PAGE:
Holocaust Didn’t Erase Jewish Life

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A center for the study of European Jewry will be inaugurated at Tel Aviv University on Monday.

The Kantor Center for the Study of Contemporary European Jewry is being built on the foundation of the Stephen Roth Institute for the Study of Contemporary Anti-Semitism and Racism.

The move is being billed as an “upgrade” of the anti-Semitism center that will create a new center for research and discussion about European Jews.

“[Contemporary] European Jewry hasn’t enjoyed serious treatment in academia and research,” says Arie Zuckerman, the secretary-general of the European Jewish Fund and an adviser to the new center’s namesake and donor, European Jewish Congress president Moshe Kantor.

Research has focused on “European Jewry before the Holocaust,” Zuckerman says. “As though the Holocaust completely erased it. But that’s not so.

Center will also address European Jewry’s relationship to Israel

“Today we have a very active Jewish world on many levels. We have a political Left and Right, religious denominations like Chabad and those who are opposed to Chabad, liberal communities and traditional ones. We have [problems] like assimilation, and strengths,” he says.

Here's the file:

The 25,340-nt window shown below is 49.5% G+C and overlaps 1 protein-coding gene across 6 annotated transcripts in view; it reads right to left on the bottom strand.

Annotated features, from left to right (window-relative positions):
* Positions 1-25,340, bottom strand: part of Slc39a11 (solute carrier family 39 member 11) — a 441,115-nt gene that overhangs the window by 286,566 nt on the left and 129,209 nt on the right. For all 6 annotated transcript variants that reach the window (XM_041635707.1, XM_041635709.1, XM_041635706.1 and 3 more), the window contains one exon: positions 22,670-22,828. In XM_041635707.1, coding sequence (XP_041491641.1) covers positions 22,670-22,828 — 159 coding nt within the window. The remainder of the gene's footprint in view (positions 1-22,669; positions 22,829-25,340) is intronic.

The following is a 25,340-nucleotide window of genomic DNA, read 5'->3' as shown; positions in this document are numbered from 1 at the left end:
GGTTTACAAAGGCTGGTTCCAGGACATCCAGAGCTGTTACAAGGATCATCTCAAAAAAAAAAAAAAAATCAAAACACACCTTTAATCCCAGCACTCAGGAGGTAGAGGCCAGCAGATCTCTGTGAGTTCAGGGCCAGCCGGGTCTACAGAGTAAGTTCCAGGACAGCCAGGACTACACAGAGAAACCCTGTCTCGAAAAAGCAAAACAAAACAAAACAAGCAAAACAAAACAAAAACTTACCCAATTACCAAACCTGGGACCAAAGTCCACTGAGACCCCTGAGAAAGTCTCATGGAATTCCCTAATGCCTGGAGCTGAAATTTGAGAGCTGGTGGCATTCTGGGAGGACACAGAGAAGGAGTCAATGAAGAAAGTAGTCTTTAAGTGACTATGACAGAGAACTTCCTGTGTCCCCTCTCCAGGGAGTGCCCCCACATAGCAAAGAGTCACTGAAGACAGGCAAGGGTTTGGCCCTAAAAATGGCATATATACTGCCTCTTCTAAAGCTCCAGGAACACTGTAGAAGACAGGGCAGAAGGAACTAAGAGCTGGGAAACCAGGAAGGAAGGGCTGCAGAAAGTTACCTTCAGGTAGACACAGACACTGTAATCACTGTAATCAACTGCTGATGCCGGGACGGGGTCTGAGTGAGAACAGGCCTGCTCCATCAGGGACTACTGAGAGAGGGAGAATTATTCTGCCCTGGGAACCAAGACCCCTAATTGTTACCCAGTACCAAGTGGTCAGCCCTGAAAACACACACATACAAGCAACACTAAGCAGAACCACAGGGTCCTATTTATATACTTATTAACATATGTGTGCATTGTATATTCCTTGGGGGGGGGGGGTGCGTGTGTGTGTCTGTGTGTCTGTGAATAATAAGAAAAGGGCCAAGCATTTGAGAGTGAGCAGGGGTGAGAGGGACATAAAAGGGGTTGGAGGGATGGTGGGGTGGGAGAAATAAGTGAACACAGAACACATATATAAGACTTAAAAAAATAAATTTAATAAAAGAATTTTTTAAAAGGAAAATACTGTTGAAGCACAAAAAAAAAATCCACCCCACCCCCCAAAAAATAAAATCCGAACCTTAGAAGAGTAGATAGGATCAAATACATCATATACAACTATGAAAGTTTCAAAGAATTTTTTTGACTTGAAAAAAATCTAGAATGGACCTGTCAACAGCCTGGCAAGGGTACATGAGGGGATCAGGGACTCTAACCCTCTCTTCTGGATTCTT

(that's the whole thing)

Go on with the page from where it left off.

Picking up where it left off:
The center will be led by Prof. Dina Porat, an expert on anti-Semitism who previously headed the university’s anti-Semitism institute. Porat is an expert on anti-Semitism whose annual report of anti-Semitic incidents has become a bellwether for anti-Jewish sentiment worldwide.

But “the center will deal with far more than anti-Semitism,” insists Zuckerman, who was instrumental in establishing it. That “more” includes “European Jewry’s relationship to Israel, whether positive or negative, and demographics.”

Even so, he acknowledges, anti-Semitism will remain a mainstay in any study of European Jewry.

‘Anti-Semitism is a serious fear factor’

“In Europe, anti-Semitism is a fear that factors much more heavily than in the United States,” he explains.

As such, the new center will continue the work of the anti-Semitism institute in researching tolerance and anti-discrimination laws across Europe. The institute has already produced a draft bill that will be presented to the European Parliament in the fall by the European Council on Tolerance and Reconciliation, an NGO that includes several former European heads of state.

The university and Moshe Kantor conceived of the center “as something committed to more than pure research. Of course, research will be the core. But it will also be a center for conferences, debates. It will engage European governments,” Zuckerman says.

He points to the expected attendance of more than 20 European ambassadors at Monday’s inauguration.